The Pennsylvania Home Improvement Consumer Protection Act, 73 P.S. § 517.1, et. seq. (“HICPA”), became effective on July 1, 2009. The HICPA is designed to protect purchasers of home improvement services from contractors engaging in fraudulent business practices. It requires contractors who perform more than $5,000 of work per year, and whose company is worth less than $50,000,000, to register with the Pennsylvania Office of the Attorney General (“OAG”), and comply with HICPA’s substantive requirements. The HICPA requires contractors to enter into written contracts for performance of improvements, specifies provisions which must be included in the written contract (§ 517.7(a)), and identifies other provisions the inclusion of which makes the contract voidable by the owner (§ 517.7(e)). Finally, certain acts on the part of contractors, including failure to register with the OAG (id. § 517.9) are prohibited by the HICPA, which sets forth criminal penalties for fraud (§ 517.8). Significantly, a violation of the Act is also deemed to be a violation of the Unfair Trade Practices and Consumer Protection Law, 73 P.S. § 201-1 et. seq.
In Shafer Electric & Construction v. Mantia, the Superior Court of Pennsylvania addressed the statute’s impact on quantum meruit claims (a quasi-contractual common law claim that allows a party to recover the reasonable value of the services performed in the absence of a valid contract in Pennsylvania). The issue was whether a contractor in violation of the HICPA could nonetheless recover amounts due based on a quantum meruit claim, even if the contract itself was unenforceable because the contractor failed to register under the Act. The defendant homeowners had hired the contractor to build an addition. The contractor was licensed in its resident State of West Virginia, but was not licensed in Pennsylvania, and had not registered as required by the HICPA. After completing the work, the homeowners failed to pay. The contractor filed a mechanics’ lien, followed by a complaint to recover the amount due for breach of contract or, in the alternative, quantum meruit.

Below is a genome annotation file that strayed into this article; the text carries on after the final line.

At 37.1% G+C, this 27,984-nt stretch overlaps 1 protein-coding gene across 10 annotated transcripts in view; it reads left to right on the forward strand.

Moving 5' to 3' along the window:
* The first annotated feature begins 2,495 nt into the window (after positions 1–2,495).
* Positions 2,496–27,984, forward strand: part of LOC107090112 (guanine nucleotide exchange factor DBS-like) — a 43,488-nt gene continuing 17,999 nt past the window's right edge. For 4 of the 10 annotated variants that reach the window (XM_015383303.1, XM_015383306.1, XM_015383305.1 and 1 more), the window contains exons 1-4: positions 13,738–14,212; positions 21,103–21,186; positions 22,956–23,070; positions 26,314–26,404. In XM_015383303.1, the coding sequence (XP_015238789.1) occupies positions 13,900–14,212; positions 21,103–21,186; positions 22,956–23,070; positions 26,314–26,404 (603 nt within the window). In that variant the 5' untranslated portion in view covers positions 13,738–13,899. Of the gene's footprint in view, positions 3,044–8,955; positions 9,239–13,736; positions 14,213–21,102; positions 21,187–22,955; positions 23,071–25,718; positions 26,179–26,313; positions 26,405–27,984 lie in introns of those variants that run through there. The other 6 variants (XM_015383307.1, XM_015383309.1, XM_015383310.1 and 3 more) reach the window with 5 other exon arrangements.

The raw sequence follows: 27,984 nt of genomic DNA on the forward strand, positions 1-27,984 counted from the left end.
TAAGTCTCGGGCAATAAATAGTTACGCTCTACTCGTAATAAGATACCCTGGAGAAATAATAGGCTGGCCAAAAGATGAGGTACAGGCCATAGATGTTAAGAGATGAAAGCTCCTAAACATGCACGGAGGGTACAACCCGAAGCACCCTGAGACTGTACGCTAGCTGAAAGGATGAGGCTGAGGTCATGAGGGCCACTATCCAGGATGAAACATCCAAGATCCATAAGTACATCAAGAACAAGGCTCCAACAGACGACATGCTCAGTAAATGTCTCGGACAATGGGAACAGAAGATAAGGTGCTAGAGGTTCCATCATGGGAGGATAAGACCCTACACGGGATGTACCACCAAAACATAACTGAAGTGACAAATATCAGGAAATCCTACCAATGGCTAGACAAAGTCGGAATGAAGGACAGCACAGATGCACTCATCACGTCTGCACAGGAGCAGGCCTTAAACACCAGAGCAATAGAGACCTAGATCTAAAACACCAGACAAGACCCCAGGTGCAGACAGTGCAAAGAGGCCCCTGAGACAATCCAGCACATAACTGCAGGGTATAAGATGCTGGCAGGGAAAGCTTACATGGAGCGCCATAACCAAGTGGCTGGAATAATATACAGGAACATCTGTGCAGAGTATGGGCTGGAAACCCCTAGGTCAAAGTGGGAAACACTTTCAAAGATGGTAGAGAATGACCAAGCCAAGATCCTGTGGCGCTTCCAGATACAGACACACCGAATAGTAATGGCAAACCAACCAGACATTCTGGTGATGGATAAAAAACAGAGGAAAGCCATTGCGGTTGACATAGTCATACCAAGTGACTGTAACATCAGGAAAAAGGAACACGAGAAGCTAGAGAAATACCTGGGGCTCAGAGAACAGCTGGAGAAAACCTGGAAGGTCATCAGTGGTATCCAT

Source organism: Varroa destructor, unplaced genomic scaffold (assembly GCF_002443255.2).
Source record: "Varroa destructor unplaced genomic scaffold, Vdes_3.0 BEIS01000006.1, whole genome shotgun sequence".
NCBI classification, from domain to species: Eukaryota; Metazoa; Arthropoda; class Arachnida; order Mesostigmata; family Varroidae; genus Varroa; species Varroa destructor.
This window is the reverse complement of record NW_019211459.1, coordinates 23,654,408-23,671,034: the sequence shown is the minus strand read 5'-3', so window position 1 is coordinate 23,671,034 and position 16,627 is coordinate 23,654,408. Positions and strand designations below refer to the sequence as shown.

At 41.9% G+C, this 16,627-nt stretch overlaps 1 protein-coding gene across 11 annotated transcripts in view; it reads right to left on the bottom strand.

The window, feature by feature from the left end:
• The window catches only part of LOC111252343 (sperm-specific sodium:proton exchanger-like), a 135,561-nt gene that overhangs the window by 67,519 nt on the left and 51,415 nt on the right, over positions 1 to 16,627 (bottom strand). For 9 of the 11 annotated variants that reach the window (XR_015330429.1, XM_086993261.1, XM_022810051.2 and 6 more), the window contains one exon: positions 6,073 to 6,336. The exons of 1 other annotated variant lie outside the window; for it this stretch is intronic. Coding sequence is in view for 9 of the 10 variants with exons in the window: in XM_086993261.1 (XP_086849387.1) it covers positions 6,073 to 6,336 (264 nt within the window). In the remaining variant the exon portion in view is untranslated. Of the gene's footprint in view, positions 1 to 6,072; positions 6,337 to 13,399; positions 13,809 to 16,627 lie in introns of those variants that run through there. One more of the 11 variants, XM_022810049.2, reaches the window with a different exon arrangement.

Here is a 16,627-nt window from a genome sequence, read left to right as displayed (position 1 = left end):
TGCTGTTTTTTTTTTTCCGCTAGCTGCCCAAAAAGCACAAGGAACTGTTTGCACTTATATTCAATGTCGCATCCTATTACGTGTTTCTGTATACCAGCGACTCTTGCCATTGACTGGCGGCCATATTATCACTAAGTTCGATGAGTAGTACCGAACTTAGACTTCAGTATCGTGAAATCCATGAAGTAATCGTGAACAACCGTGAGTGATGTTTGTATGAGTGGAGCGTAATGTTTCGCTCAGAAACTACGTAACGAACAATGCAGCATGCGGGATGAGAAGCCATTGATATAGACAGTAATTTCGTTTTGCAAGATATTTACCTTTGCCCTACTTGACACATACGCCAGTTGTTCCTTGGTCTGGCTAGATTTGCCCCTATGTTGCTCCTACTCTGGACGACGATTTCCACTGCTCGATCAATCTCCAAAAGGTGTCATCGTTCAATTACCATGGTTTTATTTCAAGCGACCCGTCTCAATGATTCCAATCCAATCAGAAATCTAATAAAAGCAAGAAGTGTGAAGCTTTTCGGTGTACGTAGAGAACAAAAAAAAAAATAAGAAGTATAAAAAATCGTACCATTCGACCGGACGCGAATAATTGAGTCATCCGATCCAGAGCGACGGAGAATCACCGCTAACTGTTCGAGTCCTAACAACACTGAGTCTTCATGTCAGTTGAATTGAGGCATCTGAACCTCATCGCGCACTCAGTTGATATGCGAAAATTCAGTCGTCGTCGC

The homeowners sought to dismiss the complaint and strike the mechanics’ lien, arguing that that since the contractor was not registered with the OAG as required by HICPA, the contract was invalid and thus unenforceable in Pennsylvania. The Trial Court dismissed the complaint, but that decision was reversed by the Superior Court on appeal. Citing its prior opinion in Durst v. Milroy General Contracting, Inc. construing the HICPA, the Court held that § 517.7(g) of HICPA permitted recovery for quantum meruit. Although there was some ambiguity in the statute, the Court determined that the intent of the statute was to allow contractors, even if they violated the HICPA, to recover the reasonable value of services which were requested by the owner if it would be inequitable to deny such recovery.
The Shafer Electric and Durst decisions may provide some relief to unpaid contractors in Pennsylvania who are in violation of the registration requirements of the HICPA, but who nonetheless claim payment for the reasonable value of their services. While the statute is designed to protect consumers, and contractors should endeavor to comply with all of its requirements, the HICPA will not absolutely bar an unpaid contractor’s ability to recover the reasonable value of its services simply because the contractor has committed a technical violation of the statute that invalidates its contract.